You won't always have this option, but if you do have twenty minutes to put together a two minute speech, use it. You won't be sorry.
Jokes that will work with twenty-somethings may only give you crickets with a crowd of retirees, and might not resonate with thirteen-year-olds either. Plan accordingly, again, if possible.
Always. Thank whomever asked you to speak and also the person/entity putting on the event (if they aren't one in the same). Introduce yourself and state why you are there.
People like to feel that they have a personal connection, and hearing stories that actually happened is an outstanding way of making that connection in their brains. Even though they might not have been there at the time of the "incident," they will feel included because you chose to share the story with them.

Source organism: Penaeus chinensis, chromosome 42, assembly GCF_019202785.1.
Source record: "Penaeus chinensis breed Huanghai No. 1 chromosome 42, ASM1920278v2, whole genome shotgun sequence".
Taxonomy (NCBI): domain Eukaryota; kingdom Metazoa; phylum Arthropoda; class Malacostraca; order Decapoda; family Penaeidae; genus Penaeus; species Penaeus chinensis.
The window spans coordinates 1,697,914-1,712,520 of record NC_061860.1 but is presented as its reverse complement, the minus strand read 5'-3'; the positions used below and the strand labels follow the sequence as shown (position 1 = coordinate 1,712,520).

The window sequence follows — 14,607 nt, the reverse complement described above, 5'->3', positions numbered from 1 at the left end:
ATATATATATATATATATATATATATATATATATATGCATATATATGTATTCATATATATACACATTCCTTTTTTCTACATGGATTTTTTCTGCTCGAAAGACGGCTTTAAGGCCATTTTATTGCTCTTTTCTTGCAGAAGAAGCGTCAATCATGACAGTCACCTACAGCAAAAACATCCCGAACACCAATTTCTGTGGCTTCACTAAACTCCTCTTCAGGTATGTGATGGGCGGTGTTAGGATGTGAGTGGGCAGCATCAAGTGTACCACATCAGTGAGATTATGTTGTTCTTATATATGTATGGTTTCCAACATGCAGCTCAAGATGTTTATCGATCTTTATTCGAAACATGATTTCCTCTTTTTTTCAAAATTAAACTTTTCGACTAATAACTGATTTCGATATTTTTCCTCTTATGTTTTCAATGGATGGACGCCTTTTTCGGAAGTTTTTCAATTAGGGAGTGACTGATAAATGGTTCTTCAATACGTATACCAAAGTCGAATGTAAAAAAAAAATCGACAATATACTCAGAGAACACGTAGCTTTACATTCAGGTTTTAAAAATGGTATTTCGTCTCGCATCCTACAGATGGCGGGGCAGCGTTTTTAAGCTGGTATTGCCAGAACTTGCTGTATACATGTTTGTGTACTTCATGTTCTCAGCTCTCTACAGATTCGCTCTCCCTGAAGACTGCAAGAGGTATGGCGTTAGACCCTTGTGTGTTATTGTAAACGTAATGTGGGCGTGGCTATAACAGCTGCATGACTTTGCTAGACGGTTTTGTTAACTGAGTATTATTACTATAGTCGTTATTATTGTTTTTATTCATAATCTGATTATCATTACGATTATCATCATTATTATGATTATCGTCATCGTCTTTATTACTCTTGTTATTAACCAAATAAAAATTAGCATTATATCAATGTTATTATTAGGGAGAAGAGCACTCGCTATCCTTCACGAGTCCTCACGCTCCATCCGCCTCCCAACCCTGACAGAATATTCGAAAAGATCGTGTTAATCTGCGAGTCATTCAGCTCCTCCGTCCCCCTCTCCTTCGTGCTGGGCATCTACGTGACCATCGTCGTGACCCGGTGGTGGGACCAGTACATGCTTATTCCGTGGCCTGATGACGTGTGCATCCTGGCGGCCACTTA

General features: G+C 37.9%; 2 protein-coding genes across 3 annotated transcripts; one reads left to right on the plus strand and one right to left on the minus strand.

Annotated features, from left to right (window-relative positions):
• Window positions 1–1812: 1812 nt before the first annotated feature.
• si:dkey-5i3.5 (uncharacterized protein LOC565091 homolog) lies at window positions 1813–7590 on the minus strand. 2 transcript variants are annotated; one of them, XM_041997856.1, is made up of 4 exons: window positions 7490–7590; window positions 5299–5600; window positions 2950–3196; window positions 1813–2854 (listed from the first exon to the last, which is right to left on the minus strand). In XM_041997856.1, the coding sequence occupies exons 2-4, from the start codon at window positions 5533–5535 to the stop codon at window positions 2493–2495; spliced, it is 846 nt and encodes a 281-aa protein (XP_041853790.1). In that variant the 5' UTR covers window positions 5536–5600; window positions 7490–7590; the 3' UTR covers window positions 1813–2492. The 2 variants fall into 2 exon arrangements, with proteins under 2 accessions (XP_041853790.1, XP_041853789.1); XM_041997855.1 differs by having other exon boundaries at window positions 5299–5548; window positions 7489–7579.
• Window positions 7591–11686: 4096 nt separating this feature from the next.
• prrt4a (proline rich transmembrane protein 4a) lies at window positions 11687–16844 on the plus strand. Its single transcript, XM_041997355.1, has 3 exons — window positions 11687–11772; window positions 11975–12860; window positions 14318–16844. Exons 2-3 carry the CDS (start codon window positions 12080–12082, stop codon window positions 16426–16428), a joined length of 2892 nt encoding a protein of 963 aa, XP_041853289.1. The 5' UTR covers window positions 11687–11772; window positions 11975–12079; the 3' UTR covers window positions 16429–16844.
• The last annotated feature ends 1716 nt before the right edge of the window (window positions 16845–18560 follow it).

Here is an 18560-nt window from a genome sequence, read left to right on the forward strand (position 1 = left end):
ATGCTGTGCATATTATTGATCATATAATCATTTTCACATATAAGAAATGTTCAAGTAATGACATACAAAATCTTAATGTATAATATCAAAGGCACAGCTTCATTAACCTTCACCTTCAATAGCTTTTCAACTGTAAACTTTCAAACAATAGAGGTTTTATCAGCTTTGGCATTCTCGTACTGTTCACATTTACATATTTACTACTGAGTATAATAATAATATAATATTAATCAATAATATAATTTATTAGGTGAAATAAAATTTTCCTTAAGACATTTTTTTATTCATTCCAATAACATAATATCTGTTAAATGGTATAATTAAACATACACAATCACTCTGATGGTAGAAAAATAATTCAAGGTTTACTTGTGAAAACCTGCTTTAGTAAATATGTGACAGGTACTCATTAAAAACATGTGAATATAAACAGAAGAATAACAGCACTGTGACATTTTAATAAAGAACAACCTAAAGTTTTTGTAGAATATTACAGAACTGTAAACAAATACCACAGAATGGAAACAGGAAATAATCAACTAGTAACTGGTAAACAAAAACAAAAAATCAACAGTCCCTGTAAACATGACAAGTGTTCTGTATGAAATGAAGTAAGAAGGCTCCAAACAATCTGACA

It looks good on everyone. Don't forget to pack some into your speech. In my case, I tried to make my mention of myself a minimum in my speech because I was not there because of something I did, I was there for the bride and groom.
Everyone loves a laugh, and you will seem less dry and more approachable if you can fit one in.
These are best done when you have some time to find a good one. If one is included, it is typically at the start and sets the tone and subject for the speech. I chose to end with one that fit nicely with my toast. Also, make sure that you know who actually said the quote, as there are some famous ones that are often mis-attributed.